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Hiring Simon isn’t cheap by any means, but you need to consider what you are getting. This is a man with WSBK and Moto-GP success under his belt driving from Andorra with all his kit to coach you at your choice of Euro circuit.  His teaching skills are exemplary and his techniques are very easy to understand and replicate. He will leave you feeling genuinely good about yourself and most probably give you the tools to dramatically improve your lap times.

In my case, within one session we found a significant technique flaw in my riding which, when addressed, solved all my worst riding issues in one hit. Within half a day my times were dropping significantly, at the start of the second day I already achieved my aspirational lap time and had no doubt that I was capable of finding another second without any risk. To demonstrate the change in style we developed, we ended up taking my front suspension which had been unchanged for two years and winding preload up until we ran out of adjustment and then had to uprate the springs, such was the improvement in my use of the front end.  I had a number of people stop me and comment that I looked like a different rider after Simon’s coaching – these are people I have raced with for two years (thanks Stocky, Liam, Danny et al for your comments!!).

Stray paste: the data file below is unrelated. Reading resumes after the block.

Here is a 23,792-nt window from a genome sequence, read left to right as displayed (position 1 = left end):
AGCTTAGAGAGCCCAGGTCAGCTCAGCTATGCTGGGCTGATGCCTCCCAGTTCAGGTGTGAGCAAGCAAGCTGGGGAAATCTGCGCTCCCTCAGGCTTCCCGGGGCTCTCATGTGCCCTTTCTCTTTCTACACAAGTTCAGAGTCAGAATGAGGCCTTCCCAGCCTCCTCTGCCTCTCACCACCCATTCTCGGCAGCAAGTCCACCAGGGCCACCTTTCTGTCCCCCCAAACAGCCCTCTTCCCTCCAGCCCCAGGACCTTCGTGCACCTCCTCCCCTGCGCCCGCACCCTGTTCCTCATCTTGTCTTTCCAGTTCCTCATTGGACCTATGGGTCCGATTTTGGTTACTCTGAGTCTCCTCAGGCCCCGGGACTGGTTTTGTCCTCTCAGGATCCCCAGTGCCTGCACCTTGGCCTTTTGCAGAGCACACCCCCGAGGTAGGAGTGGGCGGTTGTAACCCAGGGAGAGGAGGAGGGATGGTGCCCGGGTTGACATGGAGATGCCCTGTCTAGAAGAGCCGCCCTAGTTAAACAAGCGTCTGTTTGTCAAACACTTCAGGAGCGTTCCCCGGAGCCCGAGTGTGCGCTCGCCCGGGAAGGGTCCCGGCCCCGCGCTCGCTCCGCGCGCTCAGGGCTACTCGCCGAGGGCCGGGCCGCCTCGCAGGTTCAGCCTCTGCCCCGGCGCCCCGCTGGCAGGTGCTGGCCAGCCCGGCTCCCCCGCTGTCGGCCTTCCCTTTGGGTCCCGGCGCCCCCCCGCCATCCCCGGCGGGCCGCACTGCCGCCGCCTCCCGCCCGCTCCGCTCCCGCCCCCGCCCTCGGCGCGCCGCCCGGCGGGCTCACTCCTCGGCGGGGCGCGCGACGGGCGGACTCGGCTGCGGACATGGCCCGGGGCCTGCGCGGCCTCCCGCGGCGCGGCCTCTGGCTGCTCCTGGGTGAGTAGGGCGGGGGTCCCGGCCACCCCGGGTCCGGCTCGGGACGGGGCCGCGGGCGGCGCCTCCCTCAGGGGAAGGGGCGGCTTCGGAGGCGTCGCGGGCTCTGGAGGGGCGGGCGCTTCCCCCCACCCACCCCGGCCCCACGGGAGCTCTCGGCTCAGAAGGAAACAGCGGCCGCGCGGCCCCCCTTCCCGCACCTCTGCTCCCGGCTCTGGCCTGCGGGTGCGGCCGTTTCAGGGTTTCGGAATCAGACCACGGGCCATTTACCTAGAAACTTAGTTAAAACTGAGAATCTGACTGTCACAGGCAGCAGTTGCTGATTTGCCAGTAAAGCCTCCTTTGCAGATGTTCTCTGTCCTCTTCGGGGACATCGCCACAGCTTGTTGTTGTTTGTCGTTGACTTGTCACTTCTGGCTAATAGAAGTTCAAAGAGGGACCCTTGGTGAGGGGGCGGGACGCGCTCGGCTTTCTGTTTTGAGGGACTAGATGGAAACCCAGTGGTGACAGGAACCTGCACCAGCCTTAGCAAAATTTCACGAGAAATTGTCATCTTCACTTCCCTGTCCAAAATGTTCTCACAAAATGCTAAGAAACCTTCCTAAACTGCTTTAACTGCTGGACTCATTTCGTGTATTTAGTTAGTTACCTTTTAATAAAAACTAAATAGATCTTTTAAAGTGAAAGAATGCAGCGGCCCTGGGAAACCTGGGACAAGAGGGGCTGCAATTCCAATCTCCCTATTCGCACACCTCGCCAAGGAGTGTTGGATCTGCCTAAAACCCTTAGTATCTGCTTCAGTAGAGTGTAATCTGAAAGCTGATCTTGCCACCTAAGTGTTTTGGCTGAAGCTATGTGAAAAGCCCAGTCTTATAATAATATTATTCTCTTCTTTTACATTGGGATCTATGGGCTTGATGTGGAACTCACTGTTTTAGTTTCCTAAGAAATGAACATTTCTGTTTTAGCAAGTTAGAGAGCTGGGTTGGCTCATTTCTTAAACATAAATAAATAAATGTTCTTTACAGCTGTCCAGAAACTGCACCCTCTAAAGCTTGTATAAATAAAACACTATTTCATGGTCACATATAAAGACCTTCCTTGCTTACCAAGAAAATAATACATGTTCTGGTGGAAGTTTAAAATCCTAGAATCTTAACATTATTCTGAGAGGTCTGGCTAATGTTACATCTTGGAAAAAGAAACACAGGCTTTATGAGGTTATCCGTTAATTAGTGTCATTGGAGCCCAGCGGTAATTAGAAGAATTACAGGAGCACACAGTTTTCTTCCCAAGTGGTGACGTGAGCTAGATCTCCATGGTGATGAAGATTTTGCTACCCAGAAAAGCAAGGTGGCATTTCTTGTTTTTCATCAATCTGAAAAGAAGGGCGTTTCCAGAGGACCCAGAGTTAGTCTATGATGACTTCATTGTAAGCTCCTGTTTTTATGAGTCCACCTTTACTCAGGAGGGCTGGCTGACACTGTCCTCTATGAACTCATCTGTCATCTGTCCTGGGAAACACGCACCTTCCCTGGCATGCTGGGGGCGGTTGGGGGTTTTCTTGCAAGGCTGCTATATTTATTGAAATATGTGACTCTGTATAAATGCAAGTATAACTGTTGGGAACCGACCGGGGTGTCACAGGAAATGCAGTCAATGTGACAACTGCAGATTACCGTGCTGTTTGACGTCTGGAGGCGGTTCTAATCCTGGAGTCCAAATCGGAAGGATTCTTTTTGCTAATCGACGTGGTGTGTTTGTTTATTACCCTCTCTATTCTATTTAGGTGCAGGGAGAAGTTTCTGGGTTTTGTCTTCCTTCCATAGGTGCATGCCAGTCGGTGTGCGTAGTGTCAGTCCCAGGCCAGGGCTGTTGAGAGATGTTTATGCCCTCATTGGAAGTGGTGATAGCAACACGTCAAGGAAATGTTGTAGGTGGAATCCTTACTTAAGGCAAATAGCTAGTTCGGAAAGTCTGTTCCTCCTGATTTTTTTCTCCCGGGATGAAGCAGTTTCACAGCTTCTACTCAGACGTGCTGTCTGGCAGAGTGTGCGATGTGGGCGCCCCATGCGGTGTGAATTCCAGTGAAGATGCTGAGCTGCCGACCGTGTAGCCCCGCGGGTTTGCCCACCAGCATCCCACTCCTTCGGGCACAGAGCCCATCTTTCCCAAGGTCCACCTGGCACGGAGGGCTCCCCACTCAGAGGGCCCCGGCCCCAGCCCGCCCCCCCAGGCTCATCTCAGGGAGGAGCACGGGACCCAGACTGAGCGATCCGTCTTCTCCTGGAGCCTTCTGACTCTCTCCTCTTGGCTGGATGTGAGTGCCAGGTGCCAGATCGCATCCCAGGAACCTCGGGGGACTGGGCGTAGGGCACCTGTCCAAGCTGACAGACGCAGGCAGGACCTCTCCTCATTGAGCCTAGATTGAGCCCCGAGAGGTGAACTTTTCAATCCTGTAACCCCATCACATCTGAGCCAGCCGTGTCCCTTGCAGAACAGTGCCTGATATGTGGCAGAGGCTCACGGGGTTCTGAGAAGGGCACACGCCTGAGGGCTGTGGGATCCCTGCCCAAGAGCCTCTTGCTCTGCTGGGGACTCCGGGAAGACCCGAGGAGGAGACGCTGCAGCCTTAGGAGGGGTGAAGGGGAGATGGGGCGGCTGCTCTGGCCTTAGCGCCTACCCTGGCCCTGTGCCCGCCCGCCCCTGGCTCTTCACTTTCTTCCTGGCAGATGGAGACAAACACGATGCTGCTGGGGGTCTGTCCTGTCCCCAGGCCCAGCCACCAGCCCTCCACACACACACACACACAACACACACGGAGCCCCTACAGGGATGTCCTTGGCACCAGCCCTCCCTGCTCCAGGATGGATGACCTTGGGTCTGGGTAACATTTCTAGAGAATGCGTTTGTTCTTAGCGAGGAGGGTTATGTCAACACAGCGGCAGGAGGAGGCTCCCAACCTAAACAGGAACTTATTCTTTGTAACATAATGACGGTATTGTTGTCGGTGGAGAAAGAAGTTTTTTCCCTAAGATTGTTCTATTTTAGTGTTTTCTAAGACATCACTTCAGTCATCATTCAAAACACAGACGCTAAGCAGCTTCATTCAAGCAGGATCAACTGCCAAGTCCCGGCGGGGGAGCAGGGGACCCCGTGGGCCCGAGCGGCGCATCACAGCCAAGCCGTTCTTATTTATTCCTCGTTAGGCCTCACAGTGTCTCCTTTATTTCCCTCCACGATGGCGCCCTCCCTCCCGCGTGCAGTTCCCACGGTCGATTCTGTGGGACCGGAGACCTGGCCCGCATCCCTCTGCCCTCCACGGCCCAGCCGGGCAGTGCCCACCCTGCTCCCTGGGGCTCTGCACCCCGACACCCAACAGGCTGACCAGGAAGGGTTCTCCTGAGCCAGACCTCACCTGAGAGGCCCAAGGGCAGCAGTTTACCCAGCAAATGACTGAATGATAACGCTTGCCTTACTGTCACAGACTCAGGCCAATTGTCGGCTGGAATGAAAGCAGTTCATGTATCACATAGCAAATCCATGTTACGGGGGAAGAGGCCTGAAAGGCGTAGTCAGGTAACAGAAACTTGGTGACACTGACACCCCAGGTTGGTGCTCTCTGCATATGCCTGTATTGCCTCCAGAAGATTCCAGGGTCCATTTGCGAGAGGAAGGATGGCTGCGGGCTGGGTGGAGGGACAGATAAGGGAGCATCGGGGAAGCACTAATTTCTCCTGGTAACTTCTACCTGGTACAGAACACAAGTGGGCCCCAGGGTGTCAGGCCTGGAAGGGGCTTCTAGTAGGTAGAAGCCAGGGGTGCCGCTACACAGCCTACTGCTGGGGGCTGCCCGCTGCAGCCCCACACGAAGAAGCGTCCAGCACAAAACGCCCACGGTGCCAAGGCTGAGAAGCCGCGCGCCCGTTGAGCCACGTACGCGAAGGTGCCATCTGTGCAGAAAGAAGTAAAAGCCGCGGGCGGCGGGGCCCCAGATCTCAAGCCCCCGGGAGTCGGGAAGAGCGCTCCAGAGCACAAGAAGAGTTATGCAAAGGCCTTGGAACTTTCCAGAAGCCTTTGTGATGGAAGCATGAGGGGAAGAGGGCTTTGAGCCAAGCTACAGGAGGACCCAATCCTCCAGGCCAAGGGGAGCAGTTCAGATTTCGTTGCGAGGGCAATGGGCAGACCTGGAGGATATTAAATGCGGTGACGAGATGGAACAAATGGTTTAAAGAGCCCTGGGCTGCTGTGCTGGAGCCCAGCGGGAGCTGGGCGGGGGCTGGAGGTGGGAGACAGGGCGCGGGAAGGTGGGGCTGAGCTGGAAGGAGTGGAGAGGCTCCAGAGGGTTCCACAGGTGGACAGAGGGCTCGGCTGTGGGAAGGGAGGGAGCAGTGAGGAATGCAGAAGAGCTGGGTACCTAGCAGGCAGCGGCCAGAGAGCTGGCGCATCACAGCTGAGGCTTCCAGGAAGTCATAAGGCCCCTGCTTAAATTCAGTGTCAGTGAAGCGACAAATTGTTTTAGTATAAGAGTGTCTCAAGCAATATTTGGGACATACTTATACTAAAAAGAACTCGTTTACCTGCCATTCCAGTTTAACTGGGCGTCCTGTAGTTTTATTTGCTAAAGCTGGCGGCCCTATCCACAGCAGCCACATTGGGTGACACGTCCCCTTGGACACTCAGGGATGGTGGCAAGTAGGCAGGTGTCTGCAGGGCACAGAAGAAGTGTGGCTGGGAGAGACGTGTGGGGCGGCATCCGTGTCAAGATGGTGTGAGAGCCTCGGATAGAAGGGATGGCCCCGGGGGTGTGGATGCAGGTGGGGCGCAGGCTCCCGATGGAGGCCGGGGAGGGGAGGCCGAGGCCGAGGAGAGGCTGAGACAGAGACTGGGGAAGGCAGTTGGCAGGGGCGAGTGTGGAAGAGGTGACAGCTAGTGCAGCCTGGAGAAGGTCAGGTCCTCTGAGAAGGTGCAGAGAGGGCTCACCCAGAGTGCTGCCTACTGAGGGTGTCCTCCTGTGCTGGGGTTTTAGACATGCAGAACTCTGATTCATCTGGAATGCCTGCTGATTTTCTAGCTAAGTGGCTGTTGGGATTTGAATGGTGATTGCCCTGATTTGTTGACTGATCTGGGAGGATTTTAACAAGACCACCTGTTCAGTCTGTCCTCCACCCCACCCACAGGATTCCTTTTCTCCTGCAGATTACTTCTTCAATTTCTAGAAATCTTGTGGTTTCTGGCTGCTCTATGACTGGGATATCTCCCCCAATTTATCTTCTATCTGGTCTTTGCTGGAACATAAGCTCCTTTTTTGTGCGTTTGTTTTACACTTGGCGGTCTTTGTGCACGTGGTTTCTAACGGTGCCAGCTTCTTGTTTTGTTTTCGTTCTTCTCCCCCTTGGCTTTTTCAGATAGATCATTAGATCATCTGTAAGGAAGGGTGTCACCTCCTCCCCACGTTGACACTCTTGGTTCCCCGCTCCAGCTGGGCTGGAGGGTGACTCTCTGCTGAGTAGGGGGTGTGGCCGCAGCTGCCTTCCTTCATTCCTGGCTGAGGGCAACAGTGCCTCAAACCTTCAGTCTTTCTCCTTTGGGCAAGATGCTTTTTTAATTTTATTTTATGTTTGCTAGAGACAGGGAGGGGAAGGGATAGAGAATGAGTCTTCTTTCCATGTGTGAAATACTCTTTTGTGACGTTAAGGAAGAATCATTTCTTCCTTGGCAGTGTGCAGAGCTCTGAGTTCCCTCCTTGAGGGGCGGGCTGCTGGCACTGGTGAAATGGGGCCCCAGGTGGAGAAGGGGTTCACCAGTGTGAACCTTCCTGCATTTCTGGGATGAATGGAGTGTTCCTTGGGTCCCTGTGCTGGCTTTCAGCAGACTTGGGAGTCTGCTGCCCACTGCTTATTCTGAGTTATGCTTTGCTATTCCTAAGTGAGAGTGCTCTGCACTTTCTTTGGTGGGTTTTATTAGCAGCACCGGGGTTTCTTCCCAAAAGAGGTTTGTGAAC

Cartagena was a hateful little circuit for me before I had Simon’s help, by the end of the week I could happily have ridden it for another five days.  I am buzzing about the potential improvements he has unlocked and it has really got me excited about the race season ahead.

If you can afford it, do take the opportunity to work with Simon – it is rare in life that you will come across anyone so genuinely committed to helping you.

Click to open Motovudu in a new window

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The Crafar Effect